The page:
Kudakwashe Mhundwa Business Reporter
The Tobacco Industry and Marketing Board (TIMB) will soon embark on a crop assessment programme with a view to determine the state of the crop and help establish dates for the opening of this year’s marketing season, an official has said.
This comes on the back of farmers having placed at least 79 708 hectares under tobacco during the 2018/19 summer cropping season, up from 74 238 hectares planted during the same period last year, statistics show.
TIMB says at least 62 861 hectares of tobacco is rain fed, while the remainder is under irrigation. The official figures say at least 166 873 farmers have so far registered to grow tobacco during the 2018/19 cropping season, a 49 percent rise from 113 530 growers recorded during the comparable period last year. Of the total number of registered growers, 95 134 are communal farmers.
TIMB public relations manager Isheunesu Moyo said yesterday, in the previous two years, the tobacco marketing season that traditionally starts mid-February, was commencing in March due to delays that were being experienced in the seasons. He said while harvesting on the irrigated crop had started in some parts of the country, the tobacco regulator is preparing to start the crop assessment first.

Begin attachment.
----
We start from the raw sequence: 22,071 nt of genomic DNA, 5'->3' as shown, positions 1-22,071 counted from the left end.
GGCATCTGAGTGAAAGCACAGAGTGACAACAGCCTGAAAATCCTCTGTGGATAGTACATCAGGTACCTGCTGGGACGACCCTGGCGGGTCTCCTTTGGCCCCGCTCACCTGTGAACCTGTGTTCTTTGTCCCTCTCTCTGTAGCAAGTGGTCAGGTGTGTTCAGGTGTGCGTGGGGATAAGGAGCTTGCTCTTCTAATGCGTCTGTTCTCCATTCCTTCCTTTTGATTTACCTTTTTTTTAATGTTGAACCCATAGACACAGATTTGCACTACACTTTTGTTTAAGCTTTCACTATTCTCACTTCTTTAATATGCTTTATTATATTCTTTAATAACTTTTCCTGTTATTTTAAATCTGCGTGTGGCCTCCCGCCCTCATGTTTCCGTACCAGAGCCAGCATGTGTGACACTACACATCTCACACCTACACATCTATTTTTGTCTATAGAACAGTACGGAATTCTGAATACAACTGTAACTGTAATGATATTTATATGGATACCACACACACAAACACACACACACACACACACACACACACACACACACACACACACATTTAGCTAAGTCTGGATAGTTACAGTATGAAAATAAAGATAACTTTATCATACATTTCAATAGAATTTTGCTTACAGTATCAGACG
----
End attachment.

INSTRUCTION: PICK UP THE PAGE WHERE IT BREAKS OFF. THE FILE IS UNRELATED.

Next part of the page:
“Harvesting for the irrigated crop has already started, we will soon be carrying out a crop assessment survey to determine the state of the crop and project the output, which will then inform the market,” said Mr Moyo.
This marketing season, tobacco and cotton growers are expected to be paid 20 percent of their produce in foreign currency, while the Government will retain the remainder to help meet imports of essential commodities. Tobacco has earned a strategic position in the economy because of its contribution to the Gross Domestic Product and foreign currency earnings. Zimbabwe has become the major flue-cured tobacco producer in Africa and occupies fifth position in the world as many communal farmers joined the growing of this lucrative crop following the land reform programme.
The country’s tobacco export earnings closed 2018 at $892 million from 184,1 million kilogrammes exported to different parts of the world. Despite the resurgence of the Potato Virus (PVY), the country still managed to attain the highest tobacco output since the land redistribution programme, breaking the 236 million kg record set by mainly white former commercial during 1999 /2000 season by producing 252 million kg.
Industry players have, however, been calling upon Government to introduce stiff penalties for tobacco growers who are non-compliant to set rules and regulations if it is to stop the spread of diseases that could potentially affect the country’s tobacco exports. The industry has also been experiencing an increase in the registrations of farmers growing the golden leaf.
Source : The Herald